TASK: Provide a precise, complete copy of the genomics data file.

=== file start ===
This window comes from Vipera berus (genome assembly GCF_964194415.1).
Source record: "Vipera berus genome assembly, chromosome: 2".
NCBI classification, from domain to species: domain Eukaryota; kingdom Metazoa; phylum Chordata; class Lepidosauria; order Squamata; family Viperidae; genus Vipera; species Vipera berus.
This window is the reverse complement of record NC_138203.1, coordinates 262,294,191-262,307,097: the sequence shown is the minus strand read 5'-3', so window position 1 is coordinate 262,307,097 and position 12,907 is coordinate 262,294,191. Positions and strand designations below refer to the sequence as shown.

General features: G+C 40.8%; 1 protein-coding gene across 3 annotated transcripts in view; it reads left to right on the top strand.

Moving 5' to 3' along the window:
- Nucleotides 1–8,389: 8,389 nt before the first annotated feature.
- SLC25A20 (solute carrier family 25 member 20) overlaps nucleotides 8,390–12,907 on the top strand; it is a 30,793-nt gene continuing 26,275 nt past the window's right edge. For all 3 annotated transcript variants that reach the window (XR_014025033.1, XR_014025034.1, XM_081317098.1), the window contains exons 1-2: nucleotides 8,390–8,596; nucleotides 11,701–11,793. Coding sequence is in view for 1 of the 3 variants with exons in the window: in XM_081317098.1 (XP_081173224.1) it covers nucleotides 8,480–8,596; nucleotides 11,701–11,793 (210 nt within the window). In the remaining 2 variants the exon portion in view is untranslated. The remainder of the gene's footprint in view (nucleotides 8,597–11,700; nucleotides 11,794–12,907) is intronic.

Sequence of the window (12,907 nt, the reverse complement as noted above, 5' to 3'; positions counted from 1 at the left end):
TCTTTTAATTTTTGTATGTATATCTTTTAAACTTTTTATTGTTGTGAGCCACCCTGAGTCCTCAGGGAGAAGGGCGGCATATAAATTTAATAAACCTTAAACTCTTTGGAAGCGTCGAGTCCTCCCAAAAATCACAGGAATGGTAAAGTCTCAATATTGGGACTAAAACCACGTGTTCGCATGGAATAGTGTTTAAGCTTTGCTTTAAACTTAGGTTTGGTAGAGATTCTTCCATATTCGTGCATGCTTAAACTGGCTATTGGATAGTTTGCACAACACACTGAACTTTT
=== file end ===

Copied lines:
This window comes from Vipera berus (genome assembly GCF_964194415.1).
Source record: "Vipera berus genome assembly, chromosome: 2".
NCBI classification, from domain to species: domain Eukaryota; kingdom Metazoa; phylum Chordata; class Lepidosauria; order Squamata; family Viperidae; genus Vipera; species Vipera berus.
This window is the reverse complement of record NC_138203.1, coordinates 262,294,191-262,307,097: the sequence shown is the minus strand read 5'-3', so window position 1 is coordinate 262,307,097 and position 12,907 is coordinate 262,294,191. Positions and strand designations below refer to the sequence as shown.

General features: G+C 40.8%; 1 protein-coding gene across 3 annotated transcripts in view; it reads left to right on the top strand.

Moving 5' to 3' along the window:
- Nucleotides 1–8,389: 8,389 nt before the first annotated feature.
- SLC25A20 (solute carrier family 25 member 20) overlaps nucleotides 8,390–12,907 on the top strand; it is a 30,793-nt gene continuing 26,275 nt past the window's right edge. For all 3 annotated transcript variants that reach the window (XR_014025033.1, XR_014025034.1, XM_081317098.1), the window contains exons 1-2: nucleotides 8,390–8,596; nucleotides 11,701–11,793. Coding sequence is in view for 1 of the 3 variants with exons in the window: in XM_081317098.1 (XP_081173224.1) it covers nucleotides 8,480–8,596; nucleotides 11,701–11,793 (210 nt within the window). In the remaining 2 variants the exon portion in view is untranslated. The remainder of the gene's footprint in view (nucleotides 8,597–11,700; nucleotides 11,794–12,907) is intronic.

Sequence of the window (12,907 nt, the reverse complement as noted above, 5' to 3'; positions counted from 1 at the left end):
TCTTTTAATTTTTGTATGTATATCTTTTAAACTTTTTATTGTTGTGAGCCACCCTGAGTCCTCAGGGAGAAGGGCGGCATATAAATTTAATAAACCTTAAACTCTTTGGAAGCGTCGAGTCCTCCCAAAAATCACAGGAATGGTAAAGTCTCAATATTGGGACTAAAACCACGTGTTCGCATGGAATAGTGTTTAAGCTTTGCTTTAAACTTAGGTTTGGTAGAGATTCTTCCATATTCGTGCATGCTTAAACTGGCTATTGGATAGTTTGCACAACACACTGAACTTTT